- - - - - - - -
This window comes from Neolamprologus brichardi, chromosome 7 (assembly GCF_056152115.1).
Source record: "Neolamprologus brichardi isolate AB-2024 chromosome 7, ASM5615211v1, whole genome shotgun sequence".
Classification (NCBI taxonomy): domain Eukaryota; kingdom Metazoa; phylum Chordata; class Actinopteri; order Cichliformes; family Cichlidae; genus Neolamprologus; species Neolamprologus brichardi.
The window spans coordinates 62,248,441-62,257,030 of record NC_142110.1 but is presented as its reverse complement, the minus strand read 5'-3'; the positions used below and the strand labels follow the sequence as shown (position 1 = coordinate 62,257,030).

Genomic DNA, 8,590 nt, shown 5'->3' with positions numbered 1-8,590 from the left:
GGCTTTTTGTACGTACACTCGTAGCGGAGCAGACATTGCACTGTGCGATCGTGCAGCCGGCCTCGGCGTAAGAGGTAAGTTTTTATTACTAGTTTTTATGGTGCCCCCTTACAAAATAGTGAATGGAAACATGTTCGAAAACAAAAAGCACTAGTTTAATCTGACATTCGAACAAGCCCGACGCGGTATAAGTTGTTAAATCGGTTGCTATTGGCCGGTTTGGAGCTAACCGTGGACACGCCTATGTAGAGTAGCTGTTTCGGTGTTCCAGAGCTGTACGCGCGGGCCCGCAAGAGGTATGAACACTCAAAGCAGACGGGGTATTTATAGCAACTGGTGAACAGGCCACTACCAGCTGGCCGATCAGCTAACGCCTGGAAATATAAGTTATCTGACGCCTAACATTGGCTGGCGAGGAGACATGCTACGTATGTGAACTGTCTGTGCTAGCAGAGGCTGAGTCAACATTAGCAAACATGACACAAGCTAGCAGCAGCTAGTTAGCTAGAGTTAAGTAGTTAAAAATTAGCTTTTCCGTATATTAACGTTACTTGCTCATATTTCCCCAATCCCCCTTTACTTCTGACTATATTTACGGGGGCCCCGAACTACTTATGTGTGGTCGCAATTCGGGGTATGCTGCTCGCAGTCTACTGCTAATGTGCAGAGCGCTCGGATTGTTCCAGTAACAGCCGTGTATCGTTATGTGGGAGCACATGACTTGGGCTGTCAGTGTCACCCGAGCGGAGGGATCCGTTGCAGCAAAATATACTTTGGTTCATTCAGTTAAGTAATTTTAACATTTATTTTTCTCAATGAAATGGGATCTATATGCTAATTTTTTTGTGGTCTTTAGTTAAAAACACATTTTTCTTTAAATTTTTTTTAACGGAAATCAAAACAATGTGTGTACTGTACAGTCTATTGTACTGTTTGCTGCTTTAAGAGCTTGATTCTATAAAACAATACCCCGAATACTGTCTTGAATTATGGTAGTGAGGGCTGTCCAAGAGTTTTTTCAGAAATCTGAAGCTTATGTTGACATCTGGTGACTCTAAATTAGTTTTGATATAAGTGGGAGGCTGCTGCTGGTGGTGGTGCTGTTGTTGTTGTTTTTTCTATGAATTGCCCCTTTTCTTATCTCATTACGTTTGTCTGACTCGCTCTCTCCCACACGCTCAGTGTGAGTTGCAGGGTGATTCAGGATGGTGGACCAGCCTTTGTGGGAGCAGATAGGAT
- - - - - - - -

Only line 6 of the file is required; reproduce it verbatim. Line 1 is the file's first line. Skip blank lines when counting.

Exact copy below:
GGCTTTTTGTACGTACACTCGTAGCGGAGCAGACATTGCACTGTGCGATCGTGCAGCCGGCCTCGGCGTAAGAGGTAAGTTTTTATTACTAGTTTTTATGGTGCCCCCTTACAAAATAGTGAATGGAAACATGTTCGAAAACAAAAAGCACTAGTTTAATCTGACATTCGAACAAGCCCGACGCGGTATAAGTTGTTAAATCGGTTGCTATTGGCCGGTTTGGAGCTAACCGTGGACACGCCTATGTAGAGTAGCTGTTTCGGTGTTCCAGAGCTGTACGCGCGGGCCCGCAAGAGGTATGAACACTCAAAGCAGACGGGGTATTTATAGCAACTGGTGAACAGGCCACTACCAGCTGGCCGATCAGCTAACGCCTGGAAATATAAGTTATCTGACGCCTAACATTGGCTGGCGAGGAGACATGCTACGTATGTGAACTGTCTGTGCTAGCAGAGGCTGAGTCAACATTAGCAAACATGACACAAGCTAGCAGCAGCTAGTTAGCTAGAGTTAAGTAGTTAAAAATTAGCTTTTCCGTATATTAACGTTACTTGCTCATATTTCCCCAATCCCCCTTTACTTCTGACTATATTTACGGGGGCCCCGAACTACTTATGTGTGGTCGCAATTCGGGGTATGCTGCTCGCAGTCTACTGCTAATGTGCAGAGCGCTCGGATTGTTCCAGTAACAGCCGTGTATCGTTATGTGGGAGCACATGACTTGGGCTGTCAGTGTCACCCGAGCGGAGGGATCCGTTGCAGCAAAATATACTTTGGTTCATTCAGTTAAGTAATTTTAACATTTATTTTTCTCAATGAAATGGGATCTATATGCTAATTTTTTTGTGGTCTTTAGTTAAAAACACATTTTTCTTTAAATTTTTTTTAACGGAAATCAAAACAATGTGTGTACTGTACAGTCTATTGTACTGTTTGCTGCTTTAAGAGCTTGATTCTATAAAACAATACCCCGAATACTGTCTTGAATTATGGTAGTGAGGGCTGTCCAAGAGTTTTTTCAGAAATCTGAAGCTTATGTTGACATCTGGTGACTCTAAATTAGTTTTGATATAAGTGGGAGGCTGCTGCTGGTGGTGGTGCTGTTGTTGTTGTTTTTTCTATGAATTGCCCCTTTTCTTATCTCATTACGTTTGTCTGACTCGCTCTCTCCCACACGCTCAGTGTGAGTTGCAGGGTGATTCAGGATGGTGGACCAGCCTTTGTGGGAGCAGATAGGAT